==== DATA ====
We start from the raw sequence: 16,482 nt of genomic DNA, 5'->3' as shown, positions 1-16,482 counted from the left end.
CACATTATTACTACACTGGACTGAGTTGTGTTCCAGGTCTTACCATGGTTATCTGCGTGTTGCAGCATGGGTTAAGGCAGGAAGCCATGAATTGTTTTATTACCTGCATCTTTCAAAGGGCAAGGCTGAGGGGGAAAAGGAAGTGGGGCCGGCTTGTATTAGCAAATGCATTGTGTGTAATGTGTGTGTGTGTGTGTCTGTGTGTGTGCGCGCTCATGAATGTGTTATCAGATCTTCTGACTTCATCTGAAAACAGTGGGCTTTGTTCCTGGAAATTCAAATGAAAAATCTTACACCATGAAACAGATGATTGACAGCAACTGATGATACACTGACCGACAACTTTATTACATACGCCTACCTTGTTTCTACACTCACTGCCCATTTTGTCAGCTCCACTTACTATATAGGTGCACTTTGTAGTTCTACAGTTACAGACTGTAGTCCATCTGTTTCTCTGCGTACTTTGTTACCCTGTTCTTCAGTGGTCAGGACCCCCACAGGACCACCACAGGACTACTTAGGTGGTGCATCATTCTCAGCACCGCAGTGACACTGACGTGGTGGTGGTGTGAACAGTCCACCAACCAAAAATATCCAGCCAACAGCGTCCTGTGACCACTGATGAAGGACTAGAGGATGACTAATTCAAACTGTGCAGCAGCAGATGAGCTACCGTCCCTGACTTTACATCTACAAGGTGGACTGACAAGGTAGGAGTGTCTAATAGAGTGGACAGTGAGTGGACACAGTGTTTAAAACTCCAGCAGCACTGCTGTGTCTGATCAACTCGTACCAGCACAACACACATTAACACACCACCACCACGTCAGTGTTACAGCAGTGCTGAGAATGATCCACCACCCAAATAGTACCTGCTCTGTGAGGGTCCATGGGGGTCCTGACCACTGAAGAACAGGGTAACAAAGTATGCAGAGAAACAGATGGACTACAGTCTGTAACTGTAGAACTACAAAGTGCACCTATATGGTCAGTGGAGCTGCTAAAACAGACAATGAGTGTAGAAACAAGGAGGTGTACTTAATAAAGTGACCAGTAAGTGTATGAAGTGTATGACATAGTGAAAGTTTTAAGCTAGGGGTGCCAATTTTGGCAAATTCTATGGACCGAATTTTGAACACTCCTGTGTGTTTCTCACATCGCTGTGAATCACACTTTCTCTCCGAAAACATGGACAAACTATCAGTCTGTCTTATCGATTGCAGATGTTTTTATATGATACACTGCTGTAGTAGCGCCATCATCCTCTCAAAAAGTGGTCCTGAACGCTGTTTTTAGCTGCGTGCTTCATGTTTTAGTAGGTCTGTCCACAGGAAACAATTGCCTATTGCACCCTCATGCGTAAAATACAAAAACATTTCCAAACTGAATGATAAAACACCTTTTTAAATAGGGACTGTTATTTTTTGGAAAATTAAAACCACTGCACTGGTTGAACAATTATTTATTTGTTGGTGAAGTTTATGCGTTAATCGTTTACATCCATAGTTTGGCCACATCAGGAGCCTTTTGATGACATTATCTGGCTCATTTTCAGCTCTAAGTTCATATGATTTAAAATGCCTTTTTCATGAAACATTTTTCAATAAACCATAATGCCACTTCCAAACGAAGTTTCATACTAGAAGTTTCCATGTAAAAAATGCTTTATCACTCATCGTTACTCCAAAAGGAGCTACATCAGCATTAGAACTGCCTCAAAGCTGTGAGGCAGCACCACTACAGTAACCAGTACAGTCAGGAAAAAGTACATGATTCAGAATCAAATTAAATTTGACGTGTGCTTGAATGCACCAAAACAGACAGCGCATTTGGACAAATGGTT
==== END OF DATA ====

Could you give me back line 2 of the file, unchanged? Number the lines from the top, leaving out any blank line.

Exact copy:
CACATTATTACTACACTGGACTGAGTTGTGTTCCAGGTCTTACCATGGTTATCTGCGTGTTGCAGCATGGGTTAAGGCAGGAAGCCATGAATTGTTTTATTACCTGCATCTTTCAAAGGGCAAGGCTGAGGGGGAAAAGGAAGTGGGGCCGGCTTGTATTAGCAAATGCATTGTGTGTAATGTGTGTGTGTGTGTGTCTGTGTGTGTGCGCGCTCATGAATGTGTTATCAGATCTTCTGACTTCATCTGAAAACAGTGGGCTTTGTTCCTGGAAATTCAAATGAAAAATCTTACACCATGAAACAGATGATTGACAGCAACTGATGATACACTGACCGACAACTTTATTACATACGCCTACCTTGTTTCTACACTCACTGCCCATTTTGTCAGCTCCACTTACTATATAGGTGCACTTTGTAGTTCTACAGTTACAGACTGTAGTCCATCTGTTTCTCTGCGTACTTTGTTACCCTGTTCTTCAGTGGTCAGGACCCCCACAGGACCACCACAGGACTACTTAGGTGGTGCATCATTCTCAGCACCGCAGTGACACTGACGTGGTGGTGGTGTGAACAGTCCACCAACCAAAAATATCCAGCCAACAGCGTCCTGTGACCACTGATGAAGGACTAGAGGATGACTAATTCAAACTGTGCAGCAGCAGATGAGCTACCGTCCCTGACTTTACATCTACAAGGTGGACTGACAAGGTAGGAGTGTCTAATAGAGTGGACAGTGAGTGGACACAGTGTTTAAAACTCCAGCAGCACTGCTGTGTCTGATCAACTCGTACCAGCACAACACACATTAACACACCACCACCACGTCAGTGTTACAGCAGTGCTGAGAATGATCCACCACCCAAATAGTACCTGCTCTGTGAGGGTCCATGGGGGTCCTGACCACTGAAGAACAGGGTAACAAAGTATGCAGAGAAACAGATGGACTACAGTCTGTAACTGTAGAACTACAAAGTGCACCTATATGGTCAGTGGAGCTGCTAAAACAGACAATGAGTGTAGAAACAAGGAGGTGTACTTAATAAAGTGACCAGTAAGTGTATGAAGTGTATGACATAGTGAAAGTTTTAAGCTAGGGGTGCCAATTTTGGCAAATTCTATGGACCGAATTTTGAACACTCCTGTGTGTTTCTCACATCGCTGTGAATCACACTTTCTCTCCGAAAACATGGACAAACTATCAGTCTGTCTTATCGATTGCAGATGTTTTTATATGATACACTGCTGTAGTAGCGCCATCATCCTCTCAAAAAGTGGTCCTGAACGCTGTTTTTAGCTGCGTGCTTCATGTTTTAGTAGGTCTGTCCACAGGAAACAATTGCCTATTGCACCCTCATGCGTAAAATACAAAAACATTTCCAAACTGAATGATAAAACACCTTTTTAAATAGGGACTGTTATTTTTTGGAAAATTAAAACCACTGCACTGGTTGAACAATTATTTATTTGTTGGTGAAGTTTATGCGTTAATCGTTTACATCCATAGTTTGGCCACATCAGGAGCCTTTTGATGACATTATCTGGCTCATTTTCAGCTCTAAGTTCATATGATTTAAAATGCCTTTTTCATGAAACATTTTTCAATAAACCATAATGCCACTTCCAAACGAAGTTTCATACTAGAAGTTTCCATGTAAAAAATGCTTTATCACTCATCGTTACTCCAAAAGGAGCTACATCAGCATTAGAACTGCCTCAAAGCTGTGAGGCAGCACCACTACAGTAACCAGTACAGTCAGGAAAAAGTACATGATTCAGAATCAAATTAAATTTGACGTGTGCTTGAATGCACCAAAACAGACAGCGCATTTGGACAAATGGTT